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Ping Blueprint Irons review

Best Ping Irons 2024

Ping are renown for producing some of the finest clubs your money can buy. Here are our pick of the best Ping irons for 2024

 

When it comes to choosing the best golf irons, Ping is a brand that many golfers trust for their high-quality, reliable clubs.

In 2024 Ping has released their new Blueprint range, with the T and S irons. Last year we saw the launch of the G430 irons, which are a strong set of game improvement irons. With the i230 and i525 not long before, both great for mid to low handicappers.

As you can tell with that list, Ping aren’t shy when it comes to producing irons and with a great range to choose from there really is something for every golfer.

Check out our guide to the best ping irons of this year to see which might best suit you…

Best Ping Irons 2024


Ping G430 irons

4.5 star review

Reviewed by Hannah Holden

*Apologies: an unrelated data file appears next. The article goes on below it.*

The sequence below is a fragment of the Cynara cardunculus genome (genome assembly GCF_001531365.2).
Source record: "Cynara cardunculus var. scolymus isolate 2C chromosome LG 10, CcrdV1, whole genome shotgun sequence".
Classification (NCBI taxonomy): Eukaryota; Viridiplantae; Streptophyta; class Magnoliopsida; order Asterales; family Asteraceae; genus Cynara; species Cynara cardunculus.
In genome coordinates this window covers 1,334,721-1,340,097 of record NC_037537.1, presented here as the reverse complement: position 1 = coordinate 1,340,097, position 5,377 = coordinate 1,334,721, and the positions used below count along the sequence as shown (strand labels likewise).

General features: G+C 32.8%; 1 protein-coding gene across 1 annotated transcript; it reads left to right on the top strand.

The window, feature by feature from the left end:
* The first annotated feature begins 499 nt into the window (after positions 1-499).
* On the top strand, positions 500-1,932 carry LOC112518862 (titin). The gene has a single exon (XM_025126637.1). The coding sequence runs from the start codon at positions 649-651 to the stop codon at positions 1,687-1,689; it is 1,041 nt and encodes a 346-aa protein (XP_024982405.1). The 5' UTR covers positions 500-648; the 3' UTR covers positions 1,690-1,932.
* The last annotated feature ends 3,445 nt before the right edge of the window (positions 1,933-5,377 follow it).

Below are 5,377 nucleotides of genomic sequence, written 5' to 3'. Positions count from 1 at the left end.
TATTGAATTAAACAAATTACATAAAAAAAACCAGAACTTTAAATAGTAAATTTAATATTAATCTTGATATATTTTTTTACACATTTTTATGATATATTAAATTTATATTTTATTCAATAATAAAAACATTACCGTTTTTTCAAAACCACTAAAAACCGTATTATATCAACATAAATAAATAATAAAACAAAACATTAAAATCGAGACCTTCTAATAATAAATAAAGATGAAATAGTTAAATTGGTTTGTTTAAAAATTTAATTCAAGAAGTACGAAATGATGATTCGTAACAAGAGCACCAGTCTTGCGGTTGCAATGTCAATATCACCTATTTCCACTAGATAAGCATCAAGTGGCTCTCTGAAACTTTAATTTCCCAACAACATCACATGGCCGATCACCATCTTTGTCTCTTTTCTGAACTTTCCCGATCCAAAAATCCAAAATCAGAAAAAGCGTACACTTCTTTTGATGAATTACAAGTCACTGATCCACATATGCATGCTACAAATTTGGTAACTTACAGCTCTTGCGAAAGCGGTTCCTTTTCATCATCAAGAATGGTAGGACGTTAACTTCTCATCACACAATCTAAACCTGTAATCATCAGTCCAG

This club almost looks unrecognisable. Although it has that typical high square-toe Ping shaping, the back of the club head is really different. I love how they have designed the Pwrflex in the back of the club head to give this product a completely new more modern feel.

Over the ball, this is still very typically Ping. It has a big overall shaping, with a decent amount of offset and a thick top line. It is definitely very confidence-inspiring over the golf ball for the higher handicap golfer.

Overall these are some of the most consistent game-improvement irons I have tested this year. Ping has done it again and produced an exceptional game improvement iron that will only aid performance.

Pros:

  • Extremely consistent irons
  • Easy to launch
  • Controllable

Cons:

  • Not as long as other models on the marker


RRP: £150 (steel) £160 (graphite)

Right-handed lofts: 8°, 9°, 10°, 11°

Ping stock shafts: Hzrdus Red CB, Tensei AV Blue with XLink Tech, Hzrdus Black, Tensei 1K Black

Fitted shafts (no upcharge) Graphite Design Tour AD UB, Tour AD DI, Tour AD IZ

More information: Ping Website


Ping Blueprint S Irons

5 star review
Ping Blueprint S Irons Review

Reviewed by Hannah Holden